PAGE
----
A meteorite is a solid piece of debris from an object, such as a comet, asteroid, or meteoroid, that originates in outer space and survives its passage through the atmosphere to reach the surface of a planet or moon. When the object enters the atmosphere, various factors like friction, pressure, and chemical interactions with the atmospheric gases cause it to heat up and radiate that energy. It then becomes a meteor and forms a fireball, also known as a shooting star or falling star; astronomers call the brightest examples "bolides." Meteorites vary greatly in size. For geologists, a bolide is a meteorite large enough to create a crater.
Meteorites that are recovered after being observed as they transit the atmosphere or impact the Earth are called meteorite falls. All others are known as meteorite finds. As of April 2016, there were about 1,140 witnessed falls that have specimens in the world's collections. As of 2011, there are more than 38,660 well-documented meteorite finds.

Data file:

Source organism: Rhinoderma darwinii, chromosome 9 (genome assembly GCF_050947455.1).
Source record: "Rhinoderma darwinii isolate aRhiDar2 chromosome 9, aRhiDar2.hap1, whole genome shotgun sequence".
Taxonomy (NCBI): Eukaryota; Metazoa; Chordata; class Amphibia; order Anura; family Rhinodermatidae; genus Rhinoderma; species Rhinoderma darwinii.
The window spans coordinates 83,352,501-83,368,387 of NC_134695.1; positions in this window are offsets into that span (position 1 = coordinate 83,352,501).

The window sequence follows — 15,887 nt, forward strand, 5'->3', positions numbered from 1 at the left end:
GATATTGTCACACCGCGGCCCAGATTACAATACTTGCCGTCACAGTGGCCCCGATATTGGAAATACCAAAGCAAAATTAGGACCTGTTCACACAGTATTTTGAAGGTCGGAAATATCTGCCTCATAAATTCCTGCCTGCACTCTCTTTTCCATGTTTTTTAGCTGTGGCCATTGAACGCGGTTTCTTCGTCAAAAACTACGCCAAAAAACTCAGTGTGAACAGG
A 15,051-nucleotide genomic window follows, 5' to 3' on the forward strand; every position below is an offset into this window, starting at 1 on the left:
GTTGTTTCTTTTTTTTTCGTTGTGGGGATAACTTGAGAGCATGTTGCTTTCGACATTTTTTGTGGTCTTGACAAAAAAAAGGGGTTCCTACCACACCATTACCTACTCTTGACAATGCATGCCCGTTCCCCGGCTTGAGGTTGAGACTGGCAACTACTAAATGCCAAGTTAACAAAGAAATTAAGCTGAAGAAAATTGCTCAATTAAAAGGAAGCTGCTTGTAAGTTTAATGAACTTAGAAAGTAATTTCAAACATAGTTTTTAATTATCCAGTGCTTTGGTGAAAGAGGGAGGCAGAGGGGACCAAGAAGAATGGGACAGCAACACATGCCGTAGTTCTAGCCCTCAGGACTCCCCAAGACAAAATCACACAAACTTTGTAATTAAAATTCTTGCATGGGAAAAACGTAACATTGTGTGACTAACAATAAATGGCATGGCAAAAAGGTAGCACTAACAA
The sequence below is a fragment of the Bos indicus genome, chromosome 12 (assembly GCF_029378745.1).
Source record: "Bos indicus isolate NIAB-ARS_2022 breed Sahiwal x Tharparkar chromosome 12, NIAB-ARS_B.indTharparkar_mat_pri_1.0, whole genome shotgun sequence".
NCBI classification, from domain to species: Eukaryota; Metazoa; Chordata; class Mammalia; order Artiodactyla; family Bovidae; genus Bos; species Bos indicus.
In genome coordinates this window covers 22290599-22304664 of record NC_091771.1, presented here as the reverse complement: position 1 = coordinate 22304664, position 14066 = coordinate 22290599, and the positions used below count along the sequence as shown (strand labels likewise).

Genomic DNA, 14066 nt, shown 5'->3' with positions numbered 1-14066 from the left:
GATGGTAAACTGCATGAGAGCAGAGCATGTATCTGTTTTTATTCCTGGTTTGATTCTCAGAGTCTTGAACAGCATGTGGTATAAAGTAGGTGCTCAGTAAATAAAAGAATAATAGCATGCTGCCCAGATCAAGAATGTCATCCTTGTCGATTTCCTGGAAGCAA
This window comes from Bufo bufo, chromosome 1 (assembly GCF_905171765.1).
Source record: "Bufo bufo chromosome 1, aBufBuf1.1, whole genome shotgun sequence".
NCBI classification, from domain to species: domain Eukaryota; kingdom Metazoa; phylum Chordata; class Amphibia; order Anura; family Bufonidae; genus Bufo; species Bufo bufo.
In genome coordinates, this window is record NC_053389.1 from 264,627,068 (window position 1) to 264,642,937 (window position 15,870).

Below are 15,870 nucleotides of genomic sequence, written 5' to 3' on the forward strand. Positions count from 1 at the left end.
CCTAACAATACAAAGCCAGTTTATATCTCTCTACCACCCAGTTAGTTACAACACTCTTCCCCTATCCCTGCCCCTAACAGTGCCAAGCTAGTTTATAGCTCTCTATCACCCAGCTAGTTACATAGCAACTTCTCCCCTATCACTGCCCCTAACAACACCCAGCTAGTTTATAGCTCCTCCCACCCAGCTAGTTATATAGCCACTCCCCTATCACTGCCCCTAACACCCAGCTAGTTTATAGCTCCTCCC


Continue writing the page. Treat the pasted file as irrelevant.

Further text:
Meteorites have traditionally been divided into three broad categories: stony meteorites are rocks, mainly composed of silicate minerals; iron meteorites that are largely composed of metallic iron-nickel; and, stony-iron meteorites that contain large amounts of both metallic and rocky material. Modern classification schemes divide meteorites into groups according to their structure, chemical and isotopic composition and mineralogy. Meteorites smaller than 2 mm are classified as micrometeorites. Extraterrestrial meteorites are such objects that have impacted other celestial bodies, whether or not they have passed through an atmosphere. They have been found on the Moon and Mars.